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ALH. BALA USMAN v. TAMADENA & COMPANY LTD & ORS (2015) – CA

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➥ CASE SUMMARY OF:
ALH. BALA USMAN v. TAMADENA & COMPANY LTD & ORS (2015) – CA

by PipAr Chima

➥ COURT:
Court of Appeal – CA/K/95/2009

➥ JUDGEMENT DELIVERED ON:
Friday, the 22nd day of May, 2015

➥ AREA(S) OF LAW
Signing of process.
Writ.

➥ NOTABLE DICTA

⦿ WHERE RULES OF COURT MUST BE COMPLIED WITH
Rules of Court are purposely made to be obeyed and followed, therefore all procedure set by the rules must be complied with. However, where in the course of following the rules some errors or mistakes are committed or omitted, such error or mistakes would not out rightly render the proceedings a nullity. Depending on the circumstance of each particular case, where the noncompliance has occasioned miscarriage of justice or where the right of the adverse party will be affected, the Court shall not treat the non-compliance as a mere irregularity and as such mandate the rules to be followed or nullify the proceedings as the case may be. But in a situation where it has not occasioned miscarriage of justice it shall be treated as a mere irregularity and should not vitiate the proceedings. This is because all rules of Court are made in aid of justice and that being so, the interest of justice will have to be given priority over any rule, compliance of which will lead to outright injustice. The Rules are not sine quo non in the determination of a case and therefore not immutable. – Abba Aji JCA.

➥ PARTIES
Alh. Bala Usman.

v.

1. Tamadena & Company Ltd
2. Galadima Dzarma Laushi
3. A.G. of Kaduna State
4. Bureau for Lands, Survey and Country Planning, Kaduna State

Available:  Presentation National High School & Ors. v. Ogbebor (CA/B/105/2012, 17 MAY 2018)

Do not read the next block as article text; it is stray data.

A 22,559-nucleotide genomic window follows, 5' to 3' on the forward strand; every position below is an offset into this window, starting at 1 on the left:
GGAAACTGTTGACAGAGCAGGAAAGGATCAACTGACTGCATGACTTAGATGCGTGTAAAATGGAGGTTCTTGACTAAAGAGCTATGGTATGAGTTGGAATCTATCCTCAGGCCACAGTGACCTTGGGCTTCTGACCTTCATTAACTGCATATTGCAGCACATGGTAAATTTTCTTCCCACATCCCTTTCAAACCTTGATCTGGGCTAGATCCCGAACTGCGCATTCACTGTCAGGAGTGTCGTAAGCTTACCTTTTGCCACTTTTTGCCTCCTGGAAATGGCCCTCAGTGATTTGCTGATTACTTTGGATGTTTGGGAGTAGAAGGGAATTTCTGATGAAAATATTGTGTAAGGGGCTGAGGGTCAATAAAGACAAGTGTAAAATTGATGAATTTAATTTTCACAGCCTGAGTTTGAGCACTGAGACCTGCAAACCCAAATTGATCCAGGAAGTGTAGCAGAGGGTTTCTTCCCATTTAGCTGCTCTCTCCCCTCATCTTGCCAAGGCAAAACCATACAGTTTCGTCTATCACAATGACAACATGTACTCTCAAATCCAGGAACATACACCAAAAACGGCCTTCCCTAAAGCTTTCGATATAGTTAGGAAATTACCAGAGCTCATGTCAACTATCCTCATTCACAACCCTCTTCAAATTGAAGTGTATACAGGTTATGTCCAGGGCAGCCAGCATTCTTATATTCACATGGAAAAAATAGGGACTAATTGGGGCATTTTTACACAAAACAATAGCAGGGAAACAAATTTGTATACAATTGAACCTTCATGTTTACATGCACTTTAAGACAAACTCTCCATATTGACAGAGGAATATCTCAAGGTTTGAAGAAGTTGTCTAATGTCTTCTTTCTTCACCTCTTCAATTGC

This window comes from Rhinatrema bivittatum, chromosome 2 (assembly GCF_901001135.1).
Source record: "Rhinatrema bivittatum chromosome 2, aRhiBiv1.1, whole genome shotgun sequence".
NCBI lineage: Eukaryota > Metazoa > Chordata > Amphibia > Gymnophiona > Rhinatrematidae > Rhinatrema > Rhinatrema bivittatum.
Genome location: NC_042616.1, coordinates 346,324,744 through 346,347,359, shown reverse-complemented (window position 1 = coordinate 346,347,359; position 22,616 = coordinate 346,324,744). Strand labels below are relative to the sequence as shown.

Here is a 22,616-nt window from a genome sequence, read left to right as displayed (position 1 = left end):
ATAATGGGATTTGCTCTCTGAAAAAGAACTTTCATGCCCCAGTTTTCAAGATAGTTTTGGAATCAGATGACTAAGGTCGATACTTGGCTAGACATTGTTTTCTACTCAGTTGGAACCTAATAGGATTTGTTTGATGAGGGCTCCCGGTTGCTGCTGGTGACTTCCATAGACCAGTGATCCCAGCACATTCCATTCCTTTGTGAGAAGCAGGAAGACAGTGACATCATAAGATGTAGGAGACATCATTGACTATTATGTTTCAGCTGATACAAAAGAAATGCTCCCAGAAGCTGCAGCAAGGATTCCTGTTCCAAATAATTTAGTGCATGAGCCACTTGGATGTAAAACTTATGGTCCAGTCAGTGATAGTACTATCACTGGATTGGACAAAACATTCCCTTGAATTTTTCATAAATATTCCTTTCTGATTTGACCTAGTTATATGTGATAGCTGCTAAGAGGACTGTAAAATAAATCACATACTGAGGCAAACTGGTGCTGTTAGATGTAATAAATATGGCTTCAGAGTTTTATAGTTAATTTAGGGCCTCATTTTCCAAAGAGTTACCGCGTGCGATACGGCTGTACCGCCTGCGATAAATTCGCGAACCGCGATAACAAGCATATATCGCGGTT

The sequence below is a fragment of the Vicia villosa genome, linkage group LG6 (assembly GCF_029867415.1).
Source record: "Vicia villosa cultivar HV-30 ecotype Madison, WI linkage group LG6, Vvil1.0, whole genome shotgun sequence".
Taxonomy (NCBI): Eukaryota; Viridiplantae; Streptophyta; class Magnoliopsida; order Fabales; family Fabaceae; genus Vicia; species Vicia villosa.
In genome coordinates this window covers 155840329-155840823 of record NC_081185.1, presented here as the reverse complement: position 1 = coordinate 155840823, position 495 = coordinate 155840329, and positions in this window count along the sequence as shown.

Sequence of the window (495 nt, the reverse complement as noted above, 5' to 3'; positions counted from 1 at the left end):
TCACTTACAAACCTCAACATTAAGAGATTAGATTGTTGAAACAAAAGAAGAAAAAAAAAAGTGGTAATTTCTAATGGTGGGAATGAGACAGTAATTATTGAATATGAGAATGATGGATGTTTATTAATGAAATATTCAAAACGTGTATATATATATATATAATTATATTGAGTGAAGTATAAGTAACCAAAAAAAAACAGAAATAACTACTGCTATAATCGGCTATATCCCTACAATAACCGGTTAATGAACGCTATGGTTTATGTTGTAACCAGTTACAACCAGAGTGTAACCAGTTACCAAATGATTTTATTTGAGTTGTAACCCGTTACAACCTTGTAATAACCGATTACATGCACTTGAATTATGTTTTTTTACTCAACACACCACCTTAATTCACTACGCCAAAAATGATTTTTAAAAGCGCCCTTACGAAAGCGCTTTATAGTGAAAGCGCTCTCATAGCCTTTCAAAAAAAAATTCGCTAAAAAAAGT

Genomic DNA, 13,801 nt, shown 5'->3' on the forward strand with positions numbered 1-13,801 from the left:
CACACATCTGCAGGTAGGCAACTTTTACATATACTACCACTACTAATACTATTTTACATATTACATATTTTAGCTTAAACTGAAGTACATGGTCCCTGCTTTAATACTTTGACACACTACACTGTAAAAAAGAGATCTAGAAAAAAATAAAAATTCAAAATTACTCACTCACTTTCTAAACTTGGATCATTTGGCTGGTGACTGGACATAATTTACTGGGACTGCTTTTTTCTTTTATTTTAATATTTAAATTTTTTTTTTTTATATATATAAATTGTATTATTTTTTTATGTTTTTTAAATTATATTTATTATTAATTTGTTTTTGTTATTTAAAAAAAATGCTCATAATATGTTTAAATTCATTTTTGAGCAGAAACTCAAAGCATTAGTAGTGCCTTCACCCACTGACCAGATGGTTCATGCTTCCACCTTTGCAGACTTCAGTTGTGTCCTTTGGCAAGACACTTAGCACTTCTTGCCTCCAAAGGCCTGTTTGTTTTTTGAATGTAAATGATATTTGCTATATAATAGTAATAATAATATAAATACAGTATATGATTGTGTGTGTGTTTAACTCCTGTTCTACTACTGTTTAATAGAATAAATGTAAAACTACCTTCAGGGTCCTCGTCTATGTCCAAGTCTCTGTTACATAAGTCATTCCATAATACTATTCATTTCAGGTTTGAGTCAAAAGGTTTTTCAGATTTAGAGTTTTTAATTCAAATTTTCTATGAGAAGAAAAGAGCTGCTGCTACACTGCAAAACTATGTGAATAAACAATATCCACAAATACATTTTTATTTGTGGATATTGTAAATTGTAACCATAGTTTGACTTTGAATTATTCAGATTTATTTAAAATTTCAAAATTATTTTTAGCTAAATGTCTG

➥ LEAD JUDGEMENT DELIVERED BY:
Uwani Musa Abba Aji, J.C.A

➥ APPEARANCES

⦿ FOR THE APPELLANT
S.O. Omoloba Esq.

⦿ FOR THE RESPONDENT
Ayodeji Olabode, Esq.

➥ CASE HISTORY
This is an appeal against the ruling of Hon. Justice Esther Inuwa of Kaduna State High Court in Suit No. KD/KAD/418/2008, delivered on 4/2/2009, wherein the Appellants motion seeking to set aside the 1st and 2nd Respondents writ of summons for want of issuance on the basis that it was not signed by the Registrar of the Court as required by the rules of Court, was dismissed by the learned trial judge. Being dissatisfied the Appellant has appealed before this court.

The 1st and 2nd Respondents as plaintiffs’ at the lower Court claims against the Appellant/Defendant as per Paragraph 19 of the statement of claim dated 18th September 2008 as follows, inter alia:
a. A declaration that the 1st plaintiff is the beneficial owner of the plot of Land Lying and situate at No. 6 Road ‘N’ on TPO 460A, extension of light industrial layout, Tudun Wada, Kaduna covered by Certificate of Occupancy no. KD. 901 dated 27th June 1998 and the 2nd Defendant has a subsisting equitable interest over the said plot of Land by virtue of the Sale Agreement dated 22nd December 1997.

On its part the Appellant said that on 23/6/2000 the Governor of Kaduna State granted a Certificate of Occupancy over same plot of land with No. KD.2576 for the plot with TOP 460 A to Umura Ventures Nigeria Ltd which was later assigned to him through a Deed of Assignment dated 23/3/2008. That he constructed the said fence before the commencement of the suit.